• We finished The One and Only Ivan today. The kids cheered. They cried. So did I. That’s worth something, ain’t it, under fluorescent lights and a slate-gray November sky in an old brick school in Iowa? “It’s never too late…” 🙂

      • Despite the belatedly reply, know that this made me cheer & get teary, too. It is, indeed, worth something. And how much better is it for kids to learn that “It’s never too late to be what you might have been,” which involved all sorts of thinking strategies and skills, than to ‘master’ questioning? I’d say, a whole lot.

  5. Vicki,
    I love working with inductive thinking. We’ve used the Picture Word Inductive Model with elementary students and then used sentence sets with high school students as we looked at patterns. As you said, it’s when the main idea is not explicitly stated that the reader has a problem and graphic organizers do just become fill in the blank activities. This is also the reason why a specific “formula” or “process” for close reading often fails the student and does not transfer to independent reading materials of their own choice!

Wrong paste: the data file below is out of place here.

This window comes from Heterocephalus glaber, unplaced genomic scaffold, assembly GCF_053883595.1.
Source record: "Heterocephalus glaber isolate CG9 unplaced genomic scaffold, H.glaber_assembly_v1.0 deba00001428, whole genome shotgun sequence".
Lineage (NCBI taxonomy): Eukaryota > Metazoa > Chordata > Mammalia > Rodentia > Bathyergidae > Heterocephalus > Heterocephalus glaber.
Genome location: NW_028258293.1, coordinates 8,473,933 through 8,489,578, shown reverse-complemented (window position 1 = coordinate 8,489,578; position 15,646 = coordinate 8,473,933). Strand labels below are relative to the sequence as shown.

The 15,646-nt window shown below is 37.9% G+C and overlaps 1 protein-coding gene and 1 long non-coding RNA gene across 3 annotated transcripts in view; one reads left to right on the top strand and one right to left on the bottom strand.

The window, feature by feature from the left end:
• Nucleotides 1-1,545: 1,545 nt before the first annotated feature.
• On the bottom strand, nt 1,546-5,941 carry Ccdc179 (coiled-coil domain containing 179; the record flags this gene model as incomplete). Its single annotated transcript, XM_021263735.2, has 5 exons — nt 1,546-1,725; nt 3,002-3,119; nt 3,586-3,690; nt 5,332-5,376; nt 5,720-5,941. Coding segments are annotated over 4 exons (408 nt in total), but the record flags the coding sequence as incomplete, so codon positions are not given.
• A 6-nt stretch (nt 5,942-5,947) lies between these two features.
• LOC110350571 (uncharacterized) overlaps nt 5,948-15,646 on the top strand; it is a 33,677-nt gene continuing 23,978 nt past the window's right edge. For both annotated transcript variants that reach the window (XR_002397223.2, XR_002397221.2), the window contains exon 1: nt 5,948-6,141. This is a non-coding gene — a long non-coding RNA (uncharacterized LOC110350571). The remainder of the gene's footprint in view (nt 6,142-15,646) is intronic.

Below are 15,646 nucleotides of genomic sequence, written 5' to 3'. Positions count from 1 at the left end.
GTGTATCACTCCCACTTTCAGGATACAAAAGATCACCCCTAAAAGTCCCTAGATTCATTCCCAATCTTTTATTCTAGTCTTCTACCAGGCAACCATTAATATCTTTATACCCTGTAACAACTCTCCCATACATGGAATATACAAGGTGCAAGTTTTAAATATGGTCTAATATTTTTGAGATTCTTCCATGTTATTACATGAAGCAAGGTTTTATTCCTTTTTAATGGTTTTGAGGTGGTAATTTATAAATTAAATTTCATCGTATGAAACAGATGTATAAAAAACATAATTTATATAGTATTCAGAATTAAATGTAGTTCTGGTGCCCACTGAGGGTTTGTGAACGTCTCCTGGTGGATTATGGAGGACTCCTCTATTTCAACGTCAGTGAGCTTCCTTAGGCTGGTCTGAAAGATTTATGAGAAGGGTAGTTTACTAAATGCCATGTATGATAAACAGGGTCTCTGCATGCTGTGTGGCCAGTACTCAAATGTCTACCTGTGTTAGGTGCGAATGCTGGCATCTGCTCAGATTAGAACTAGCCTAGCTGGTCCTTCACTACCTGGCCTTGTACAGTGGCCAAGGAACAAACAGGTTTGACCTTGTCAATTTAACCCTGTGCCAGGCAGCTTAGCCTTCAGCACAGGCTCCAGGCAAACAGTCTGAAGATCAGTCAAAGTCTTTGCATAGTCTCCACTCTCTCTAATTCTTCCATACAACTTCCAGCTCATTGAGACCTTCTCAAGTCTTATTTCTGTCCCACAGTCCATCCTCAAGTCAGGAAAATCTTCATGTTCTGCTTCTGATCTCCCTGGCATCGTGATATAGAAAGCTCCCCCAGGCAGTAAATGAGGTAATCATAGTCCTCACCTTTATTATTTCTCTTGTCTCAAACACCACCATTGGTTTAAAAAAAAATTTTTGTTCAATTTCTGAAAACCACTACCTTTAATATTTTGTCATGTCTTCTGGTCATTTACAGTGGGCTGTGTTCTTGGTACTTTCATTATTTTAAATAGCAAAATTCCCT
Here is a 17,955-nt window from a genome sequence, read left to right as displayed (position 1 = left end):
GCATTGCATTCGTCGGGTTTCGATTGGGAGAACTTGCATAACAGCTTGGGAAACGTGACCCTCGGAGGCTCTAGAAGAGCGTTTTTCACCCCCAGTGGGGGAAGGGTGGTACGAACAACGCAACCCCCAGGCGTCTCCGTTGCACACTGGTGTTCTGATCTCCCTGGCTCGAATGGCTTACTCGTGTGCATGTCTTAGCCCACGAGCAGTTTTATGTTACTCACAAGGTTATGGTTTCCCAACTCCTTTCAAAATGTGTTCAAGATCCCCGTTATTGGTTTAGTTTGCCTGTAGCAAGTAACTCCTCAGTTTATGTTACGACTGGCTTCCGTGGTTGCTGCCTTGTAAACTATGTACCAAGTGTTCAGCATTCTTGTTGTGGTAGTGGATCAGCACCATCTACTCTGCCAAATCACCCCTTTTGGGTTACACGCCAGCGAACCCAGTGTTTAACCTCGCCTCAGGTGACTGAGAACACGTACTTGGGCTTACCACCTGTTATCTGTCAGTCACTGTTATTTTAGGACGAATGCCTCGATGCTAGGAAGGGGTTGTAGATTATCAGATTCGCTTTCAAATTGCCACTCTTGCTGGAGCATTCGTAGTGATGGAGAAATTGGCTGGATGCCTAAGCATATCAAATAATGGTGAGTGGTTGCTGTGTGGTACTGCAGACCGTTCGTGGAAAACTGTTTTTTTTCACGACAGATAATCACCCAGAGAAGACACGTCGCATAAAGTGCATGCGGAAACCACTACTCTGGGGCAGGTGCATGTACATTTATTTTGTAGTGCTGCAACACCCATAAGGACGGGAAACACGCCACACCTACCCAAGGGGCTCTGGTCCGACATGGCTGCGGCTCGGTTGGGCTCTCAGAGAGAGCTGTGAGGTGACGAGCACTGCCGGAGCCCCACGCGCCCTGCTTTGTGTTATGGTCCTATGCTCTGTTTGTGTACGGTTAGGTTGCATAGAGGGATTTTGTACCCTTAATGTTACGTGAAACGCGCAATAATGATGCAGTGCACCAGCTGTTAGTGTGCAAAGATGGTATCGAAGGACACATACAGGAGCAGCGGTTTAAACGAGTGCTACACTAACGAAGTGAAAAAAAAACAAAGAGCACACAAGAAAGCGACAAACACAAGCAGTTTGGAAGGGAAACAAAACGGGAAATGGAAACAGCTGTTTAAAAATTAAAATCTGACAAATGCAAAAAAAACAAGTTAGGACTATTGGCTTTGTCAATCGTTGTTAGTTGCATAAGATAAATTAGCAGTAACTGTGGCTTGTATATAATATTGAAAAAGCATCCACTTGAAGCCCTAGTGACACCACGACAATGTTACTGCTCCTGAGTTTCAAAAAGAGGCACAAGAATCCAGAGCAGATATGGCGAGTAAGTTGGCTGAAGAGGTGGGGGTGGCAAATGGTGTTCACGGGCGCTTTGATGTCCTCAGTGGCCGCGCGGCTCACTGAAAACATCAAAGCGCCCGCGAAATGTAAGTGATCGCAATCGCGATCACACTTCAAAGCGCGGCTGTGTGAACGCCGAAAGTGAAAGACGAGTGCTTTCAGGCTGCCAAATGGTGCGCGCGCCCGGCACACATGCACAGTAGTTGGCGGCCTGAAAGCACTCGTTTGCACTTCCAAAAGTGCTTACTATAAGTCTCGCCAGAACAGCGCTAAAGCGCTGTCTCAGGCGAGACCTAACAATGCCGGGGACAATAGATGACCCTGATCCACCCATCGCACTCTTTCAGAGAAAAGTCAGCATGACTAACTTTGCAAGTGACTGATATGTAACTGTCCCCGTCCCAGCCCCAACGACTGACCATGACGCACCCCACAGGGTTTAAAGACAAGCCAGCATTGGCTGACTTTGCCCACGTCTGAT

And a second point, we have to do better with instruction that has students working with complex text in ways that make sense! The what is the thinking – not the regurgitation of first sentences from paragraphs (typical main ideas)!

    It is so important that teachers work with the same tasks as students. It allows them to anticipate sticky spots and also requires some conversation to work through the many possibilities. And of course, if instruction has not been aligned with the assessment, the mismatch will create even more difficulties for the learners! If it was easy, we would already be doing it!

    Have fun and learn lots at NCTE13!

    • Your comment sparked an idea and a question. I wonder if the behind both of your points is that we need complex, text-based thinking, not text-dependent questions for complex texts. And what is the Picture Word Inductive Model and the sentence sets? Sounds intriguing.

      Will try to tweet at NCTE, but still afraid I can’t listen and tweet at the same time!